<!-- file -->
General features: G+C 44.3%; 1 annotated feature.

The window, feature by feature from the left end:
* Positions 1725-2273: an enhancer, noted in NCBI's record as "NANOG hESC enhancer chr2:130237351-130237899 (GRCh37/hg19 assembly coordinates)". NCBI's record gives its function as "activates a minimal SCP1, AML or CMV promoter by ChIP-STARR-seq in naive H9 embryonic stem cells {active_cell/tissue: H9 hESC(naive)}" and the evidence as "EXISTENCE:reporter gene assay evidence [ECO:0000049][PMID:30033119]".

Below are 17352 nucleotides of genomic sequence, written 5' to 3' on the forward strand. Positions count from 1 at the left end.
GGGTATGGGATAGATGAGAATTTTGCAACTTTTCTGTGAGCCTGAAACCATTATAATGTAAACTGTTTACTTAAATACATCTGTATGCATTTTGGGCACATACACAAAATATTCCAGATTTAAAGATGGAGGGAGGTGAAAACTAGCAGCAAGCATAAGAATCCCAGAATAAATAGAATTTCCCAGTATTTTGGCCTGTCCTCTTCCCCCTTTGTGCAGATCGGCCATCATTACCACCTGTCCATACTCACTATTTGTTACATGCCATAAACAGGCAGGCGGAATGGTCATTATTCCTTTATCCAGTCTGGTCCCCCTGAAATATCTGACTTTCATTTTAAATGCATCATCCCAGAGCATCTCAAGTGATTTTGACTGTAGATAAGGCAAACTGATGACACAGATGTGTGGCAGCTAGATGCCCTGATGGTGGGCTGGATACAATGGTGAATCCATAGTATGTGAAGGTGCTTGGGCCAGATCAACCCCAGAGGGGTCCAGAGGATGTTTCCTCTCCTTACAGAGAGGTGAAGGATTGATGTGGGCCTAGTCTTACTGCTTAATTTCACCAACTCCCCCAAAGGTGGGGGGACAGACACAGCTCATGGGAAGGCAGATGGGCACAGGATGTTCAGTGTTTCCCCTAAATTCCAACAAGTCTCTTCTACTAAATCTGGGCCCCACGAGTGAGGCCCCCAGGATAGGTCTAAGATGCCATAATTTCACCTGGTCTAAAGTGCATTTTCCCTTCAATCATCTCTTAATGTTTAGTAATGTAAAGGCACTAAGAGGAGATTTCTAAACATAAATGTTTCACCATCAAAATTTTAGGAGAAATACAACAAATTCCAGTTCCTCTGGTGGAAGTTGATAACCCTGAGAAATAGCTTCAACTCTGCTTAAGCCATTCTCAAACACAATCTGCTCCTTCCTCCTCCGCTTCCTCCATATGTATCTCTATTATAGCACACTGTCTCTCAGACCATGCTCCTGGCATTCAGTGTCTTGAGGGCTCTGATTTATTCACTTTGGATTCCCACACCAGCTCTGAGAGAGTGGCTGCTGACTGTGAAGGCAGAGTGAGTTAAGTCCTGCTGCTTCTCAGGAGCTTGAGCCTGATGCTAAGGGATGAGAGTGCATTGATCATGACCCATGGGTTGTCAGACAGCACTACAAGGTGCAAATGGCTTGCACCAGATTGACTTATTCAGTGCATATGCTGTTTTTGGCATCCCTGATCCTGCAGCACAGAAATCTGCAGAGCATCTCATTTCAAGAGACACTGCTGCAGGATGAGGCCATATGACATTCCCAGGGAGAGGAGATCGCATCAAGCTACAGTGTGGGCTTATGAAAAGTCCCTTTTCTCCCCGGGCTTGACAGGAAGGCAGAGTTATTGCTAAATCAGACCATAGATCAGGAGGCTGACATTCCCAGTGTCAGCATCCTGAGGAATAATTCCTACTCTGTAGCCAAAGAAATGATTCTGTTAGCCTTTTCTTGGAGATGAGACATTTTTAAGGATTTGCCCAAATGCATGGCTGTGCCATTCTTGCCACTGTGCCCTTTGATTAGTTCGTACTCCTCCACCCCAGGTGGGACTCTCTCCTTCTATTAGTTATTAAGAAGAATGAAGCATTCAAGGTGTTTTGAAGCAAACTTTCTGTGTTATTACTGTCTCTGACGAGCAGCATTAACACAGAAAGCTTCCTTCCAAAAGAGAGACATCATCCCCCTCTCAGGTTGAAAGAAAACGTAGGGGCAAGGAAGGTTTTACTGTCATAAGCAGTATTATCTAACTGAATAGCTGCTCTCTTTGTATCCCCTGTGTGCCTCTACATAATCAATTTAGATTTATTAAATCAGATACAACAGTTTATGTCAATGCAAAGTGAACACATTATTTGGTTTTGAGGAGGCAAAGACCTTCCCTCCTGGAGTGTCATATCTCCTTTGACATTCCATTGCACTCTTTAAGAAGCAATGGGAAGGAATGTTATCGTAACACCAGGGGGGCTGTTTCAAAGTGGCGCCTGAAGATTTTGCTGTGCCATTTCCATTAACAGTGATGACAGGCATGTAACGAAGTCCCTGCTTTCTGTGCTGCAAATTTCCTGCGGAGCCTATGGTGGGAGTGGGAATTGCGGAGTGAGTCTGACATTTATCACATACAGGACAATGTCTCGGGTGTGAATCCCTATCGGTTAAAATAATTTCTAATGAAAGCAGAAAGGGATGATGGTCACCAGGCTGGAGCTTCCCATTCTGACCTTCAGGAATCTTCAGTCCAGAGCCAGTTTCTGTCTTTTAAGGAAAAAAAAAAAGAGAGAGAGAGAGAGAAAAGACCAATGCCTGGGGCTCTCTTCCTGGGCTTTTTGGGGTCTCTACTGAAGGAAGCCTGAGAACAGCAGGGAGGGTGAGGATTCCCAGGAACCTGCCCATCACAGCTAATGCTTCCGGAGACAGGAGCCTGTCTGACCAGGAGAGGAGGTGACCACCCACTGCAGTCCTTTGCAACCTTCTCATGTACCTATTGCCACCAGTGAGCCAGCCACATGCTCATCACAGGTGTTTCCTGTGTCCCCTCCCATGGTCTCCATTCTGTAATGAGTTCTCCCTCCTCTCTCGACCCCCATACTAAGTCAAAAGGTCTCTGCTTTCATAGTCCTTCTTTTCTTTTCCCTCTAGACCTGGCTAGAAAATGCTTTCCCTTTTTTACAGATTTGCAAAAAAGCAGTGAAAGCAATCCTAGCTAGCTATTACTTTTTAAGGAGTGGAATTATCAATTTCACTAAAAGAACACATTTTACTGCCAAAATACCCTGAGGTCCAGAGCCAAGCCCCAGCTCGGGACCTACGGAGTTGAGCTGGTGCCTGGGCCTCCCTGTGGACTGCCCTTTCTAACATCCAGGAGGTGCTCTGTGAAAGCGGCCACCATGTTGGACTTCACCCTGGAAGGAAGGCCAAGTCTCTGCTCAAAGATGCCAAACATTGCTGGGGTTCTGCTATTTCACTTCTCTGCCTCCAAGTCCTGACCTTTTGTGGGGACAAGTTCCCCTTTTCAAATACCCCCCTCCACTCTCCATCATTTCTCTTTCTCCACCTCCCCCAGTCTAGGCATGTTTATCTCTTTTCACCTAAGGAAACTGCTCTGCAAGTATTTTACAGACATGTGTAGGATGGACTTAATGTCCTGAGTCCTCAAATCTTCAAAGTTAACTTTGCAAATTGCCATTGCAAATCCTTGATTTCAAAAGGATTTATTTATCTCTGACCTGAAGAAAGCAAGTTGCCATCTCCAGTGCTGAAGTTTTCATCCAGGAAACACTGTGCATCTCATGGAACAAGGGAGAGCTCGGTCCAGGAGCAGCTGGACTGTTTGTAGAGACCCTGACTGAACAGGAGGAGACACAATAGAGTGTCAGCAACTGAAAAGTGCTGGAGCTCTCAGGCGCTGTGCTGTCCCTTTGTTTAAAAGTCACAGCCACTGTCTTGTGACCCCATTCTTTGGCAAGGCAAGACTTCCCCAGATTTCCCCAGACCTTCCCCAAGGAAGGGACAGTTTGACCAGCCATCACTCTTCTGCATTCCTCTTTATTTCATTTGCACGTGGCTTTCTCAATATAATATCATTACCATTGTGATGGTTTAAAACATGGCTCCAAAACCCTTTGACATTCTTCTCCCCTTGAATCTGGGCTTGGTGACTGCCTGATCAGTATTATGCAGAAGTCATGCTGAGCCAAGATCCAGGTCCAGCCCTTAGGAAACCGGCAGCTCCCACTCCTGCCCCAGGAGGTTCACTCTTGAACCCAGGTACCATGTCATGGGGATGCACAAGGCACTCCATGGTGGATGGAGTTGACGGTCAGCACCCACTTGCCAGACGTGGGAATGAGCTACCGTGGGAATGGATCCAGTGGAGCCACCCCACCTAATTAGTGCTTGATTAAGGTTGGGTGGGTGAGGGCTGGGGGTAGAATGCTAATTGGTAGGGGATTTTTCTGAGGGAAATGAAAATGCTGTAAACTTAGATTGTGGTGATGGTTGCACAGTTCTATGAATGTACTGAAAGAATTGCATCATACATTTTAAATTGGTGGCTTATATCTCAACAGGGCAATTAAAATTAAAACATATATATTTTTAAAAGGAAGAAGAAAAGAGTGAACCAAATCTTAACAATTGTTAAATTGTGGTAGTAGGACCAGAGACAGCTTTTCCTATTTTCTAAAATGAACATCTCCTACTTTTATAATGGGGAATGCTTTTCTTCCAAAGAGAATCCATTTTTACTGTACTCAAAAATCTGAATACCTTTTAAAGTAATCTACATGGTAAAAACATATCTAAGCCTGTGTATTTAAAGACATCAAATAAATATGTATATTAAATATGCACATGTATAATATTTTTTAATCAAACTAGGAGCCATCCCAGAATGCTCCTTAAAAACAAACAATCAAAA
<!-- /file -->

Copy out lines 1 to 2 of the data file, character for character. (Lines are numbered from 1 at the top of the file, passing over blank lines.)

General features: G+C 44.3%; 1 annotated feature.

The window, feature by feature from the left end: